Teams of researchers worked on multiple analyses harnessing the genome repository, and the IMG/M team developed several updates and features to mine the GEM catalog. (Watch this IMG webinar on Metagenome Bins to learn more.) One group mined the dataset for novel secondary metabolites of secondary metabolite biosynthetic gene clusters (BGCs), increasing these BGCs in IMG/ABC (Atlas of Biosynthetic Gene Clusters) by 31%. (Listen to this JGI Natural Prodcast episode on genome mining.) Nayfach also worked with another team on predicting host-virus connections between all viruses in IMG/VR (Virus) and the GEM catalog, associating 81,000 viruses – 70% of which had not already been associated with a host – with 23,000 MAGs.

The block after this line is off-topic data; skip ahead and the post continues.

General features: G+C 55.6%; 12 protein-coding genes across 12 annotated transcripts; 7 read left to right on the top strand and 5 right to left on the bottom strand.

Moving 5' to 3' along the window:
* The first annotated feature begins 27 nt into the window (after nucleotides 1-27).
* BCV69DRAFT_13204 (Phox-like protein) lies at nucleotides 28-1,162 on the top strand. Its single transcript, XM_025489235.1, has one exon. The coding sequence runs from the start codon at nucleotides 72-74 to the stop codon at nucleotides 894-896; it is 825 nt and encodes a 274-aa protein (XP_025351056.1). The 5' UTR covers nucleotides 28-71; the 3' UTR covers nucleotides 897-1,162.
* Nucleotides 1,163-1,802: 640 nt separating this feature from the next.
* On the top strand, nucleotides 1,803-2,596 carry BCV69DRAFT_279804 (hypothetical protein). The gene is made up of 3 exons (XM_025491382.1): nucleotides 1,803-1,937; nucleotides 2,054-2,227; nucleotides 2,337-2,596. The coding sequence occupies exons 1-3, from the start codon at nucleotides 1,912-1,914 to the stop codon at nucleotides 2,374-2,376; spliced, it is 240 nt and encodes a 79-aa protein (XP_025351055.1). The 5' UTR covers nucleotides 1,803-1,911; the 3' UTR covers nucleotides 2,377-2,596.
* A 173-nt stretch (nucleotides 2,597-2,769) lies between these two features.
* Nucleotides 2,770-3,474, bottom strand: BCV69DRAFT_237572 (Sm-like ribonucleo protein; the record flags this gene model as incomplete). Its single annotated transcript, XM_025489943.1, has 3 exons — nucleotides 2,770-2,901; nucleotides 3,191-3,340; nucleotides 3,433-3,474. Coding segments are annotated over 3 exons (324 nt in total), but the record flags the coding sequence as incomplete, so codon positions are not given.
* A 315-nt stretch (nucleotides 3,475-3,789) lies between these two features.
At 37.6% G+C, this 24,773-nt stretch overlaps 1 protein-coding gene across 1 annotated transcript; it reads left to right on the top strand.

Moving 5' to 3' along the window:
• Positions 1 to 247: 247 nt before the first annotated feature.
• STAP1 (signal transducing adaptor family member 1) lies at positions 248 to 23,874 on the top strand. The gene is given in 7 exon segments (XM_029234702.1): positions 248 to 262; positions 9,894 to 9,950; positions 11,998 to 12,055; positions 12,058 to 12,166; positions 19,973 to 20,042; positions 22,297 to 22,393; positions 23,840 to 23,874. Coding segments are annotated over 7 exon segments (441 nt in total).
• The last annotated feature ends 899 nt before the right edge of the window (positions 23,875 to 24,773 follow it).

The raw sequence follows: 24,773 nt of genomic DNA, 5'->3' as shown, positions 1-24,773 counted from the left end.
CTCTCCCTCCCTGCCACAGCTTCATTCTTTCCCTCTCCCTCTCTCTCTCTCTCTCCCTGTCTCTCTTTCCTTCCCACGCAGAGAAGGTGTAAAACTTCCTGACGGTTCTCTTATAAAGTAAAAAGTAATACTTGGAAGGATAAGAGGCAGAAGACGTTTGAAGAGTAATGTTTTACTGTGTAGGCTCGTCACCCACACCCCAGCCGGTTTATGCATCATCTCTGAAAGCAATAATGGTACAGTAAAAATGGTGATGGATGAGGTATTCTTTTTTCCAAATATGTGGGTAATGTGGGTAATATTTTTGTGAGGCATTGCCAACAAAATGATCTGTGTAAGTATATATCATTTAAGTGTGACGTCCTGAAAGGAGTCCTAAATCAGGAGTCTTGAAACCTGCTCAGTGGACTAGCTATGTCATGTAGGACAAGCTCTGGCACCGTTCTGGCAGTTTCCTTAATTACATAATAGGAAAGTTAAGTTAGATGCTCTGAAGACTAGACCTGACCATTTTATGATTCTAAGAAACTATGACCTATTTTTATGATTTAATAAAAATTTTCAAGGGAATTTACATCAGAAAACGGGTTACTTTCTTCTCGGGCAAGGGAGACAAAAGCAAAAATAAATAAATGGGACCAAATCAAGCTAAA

Modeling A New Path for Metagenomics Researchers
Building upon these resources, KBase, a multi-institutional collaborative knowledge creation and discovery environment designed for biologists and bioinformaticians, developed metabolic models for thousands of MAGs. The models are now available in a public Narrative, which provides shareable, reproducible workflows. “Metabolic modeling is a routine analysis for isolate genomes, but has not been done at scale for uncultivated microbes,” said Eloe-Fadrosh, “and we felt that the collaboration with KBase would add value beyond clustering and analysis of these MAGs.